About a minute into the album’s first song, “Stop Talking,” its title track, I got excited. It suddenly has this energy that makes me feel that this album could go anywhere, and I like that, the idea that this music can surprise me. And it does. Nothing about this music feels standard. Check out these lyrics: “Stop talking about you, it’s too late to be fixed/I’ve already lost you in my self-indulgent fits/Stop thinking about you so I am not possessed/The thought of going upstairs and taking off your dress/Stop talking about love, I don’t think it’s real.” This first track grabbed me, and I was happily in the album’s grasp the rest of the way through.
“Hi Lo” then begins quietly on acoustic guitar, a somewhat mellower tune with a kind of beauty, particularly in the vocal performance. “All I do is drag you down/So turn away, don’t turn around/And so long, I can’t go where you go/Make this easy, I don’t have the strength to run/So tell me that it’s done and I can go.” Sure, the song might be mellower, but there is nothing mellow about the emotions of these characters. The same might be said of the following track, “Pulling Teeth.” While the music might be relaxed, even pretty, there is an intense feel to these characters. And I love these lines: “You and me, we’re not good people/You and me, we don’t have patience for the world/And our friends, and all their problems/’Cause it’s just like pulling teeth.” Yes, I love the humor of this song. And these lines surprised me to the point that I burst out laughing: “Got a heart, got a soul/I’ve got a condo.” This song is one of my favorites. Nadeem Majdalany did the string arrangements for this track.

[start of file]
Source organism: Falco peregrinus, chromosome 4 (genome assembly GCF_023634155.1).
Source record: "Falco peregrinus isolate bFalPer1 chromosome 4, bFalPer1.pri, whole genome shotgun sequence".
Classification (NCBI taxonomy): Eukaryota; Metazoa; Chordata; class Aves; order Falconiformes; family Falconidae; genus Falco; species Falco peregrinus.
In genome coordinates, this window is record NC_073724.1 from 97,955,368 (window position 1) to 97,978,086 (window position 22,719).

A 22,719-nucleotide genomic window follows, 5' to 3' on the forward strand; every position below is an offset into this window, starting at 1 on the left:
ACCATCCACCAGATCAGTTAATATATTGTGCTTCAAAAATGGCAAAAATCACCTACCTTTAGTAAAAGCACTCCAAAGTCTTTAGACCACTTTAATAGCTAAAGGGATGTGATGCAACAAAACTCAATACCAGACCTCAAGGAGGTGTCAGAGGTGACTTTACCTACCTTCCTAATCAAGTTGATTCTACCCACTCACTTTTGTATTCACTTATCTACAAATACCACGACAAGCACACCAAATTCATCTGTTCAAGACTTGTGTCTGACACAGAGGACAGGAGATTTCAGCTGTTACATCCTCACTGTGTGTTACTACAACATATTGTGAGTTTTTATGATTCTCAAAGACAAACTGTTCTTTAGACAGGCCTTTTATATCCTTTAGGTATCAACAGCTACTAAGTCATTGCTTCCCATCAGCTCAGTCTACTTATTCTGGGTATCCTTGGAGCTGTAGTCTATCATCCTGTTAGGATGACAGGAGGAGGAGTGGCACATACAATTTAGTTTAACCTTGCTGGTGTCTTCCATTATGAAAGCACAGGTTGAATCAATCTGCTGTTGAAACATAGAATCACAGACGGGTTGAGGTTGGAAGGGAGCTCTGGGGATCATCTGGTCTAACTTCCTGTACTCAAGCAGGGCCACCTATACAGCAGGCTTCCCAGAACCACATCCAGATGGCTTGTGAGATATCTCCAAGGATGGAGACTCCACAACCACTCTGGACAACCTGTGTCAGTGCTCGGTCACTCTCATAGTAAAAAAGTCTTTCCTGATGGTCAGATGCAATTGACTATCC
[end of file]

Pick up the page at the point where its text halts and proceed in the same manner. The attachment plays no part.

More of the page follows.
“Man Down” has a lighter vibe at the start, with some pleasant work on piano. This song has a ‘70s feel, reminding me at various moments of both Billy Joel and Chicago (but also with some Beatles touches on guitar). This one and “Sigh” also contain hints of Electric Light Orchestra.
“Father To The Man” tells the story of an interesting and changing father-son relationship. “Once he was terrifying/I wouldn’t dare to say a word/To stand up to my old man/Now he wouldn’t dare to stand/Without someone’s helping hand/He says, ‘Go on, put me away.’” I appreciate that there’s a bit of humor to this sad story (“Go on, put me away/Go on, don’t hesitate”), something we’ll all be facing sooner or later, I suppose. Are any of us prepared? This song is presented on acoustic guitar, with some beautiful touches on cello, and has some powerful changes.
One of my favorite tracks is “One Of Them,” an absolutely delightful and totally catchy song. “You’re just like one of them/When I thought you were different/You’re just like one of them/When I thought that I knew you/You’re just like one of them/When I thought you were special.” Two people – Emeen Zarookian and Alex Jules – play tambourine on this track. So there. “One Of Them” was written by Chris Price and Rachel Goodrich. It’s followed by “Just In Time,” another of the disc’s highlights. The line “We showed up just in time for the end of the world” made me burst out laughing the first time I heard it, then almost had me in tears right afterward as I realized this could very well be the end. Certainly we are in dark times, but this song will make the disaster more palatable. Ease us into annihilation. “What a beautiful day today is/What a shame it is to say goodbye.” The album then concludes with “Anhedonia,” which has sweet-sounding vocals, but what he says is “I want to turn you off/I want to push you away/I don’t want to make you stay.” Yes, this is an album to pay attention to.
CD Track List
- Stop Talking
- Hi Lo
- Pulling Teeth
- Man Down
- Father To The Man
- Once Was True
- You And Me (And Everyone Else)
- Algebra In The Sky
- One Of Them
- Just In Time
Stop Talking is scheduled to be released on May 19, 2017 on Omnivore Recordings.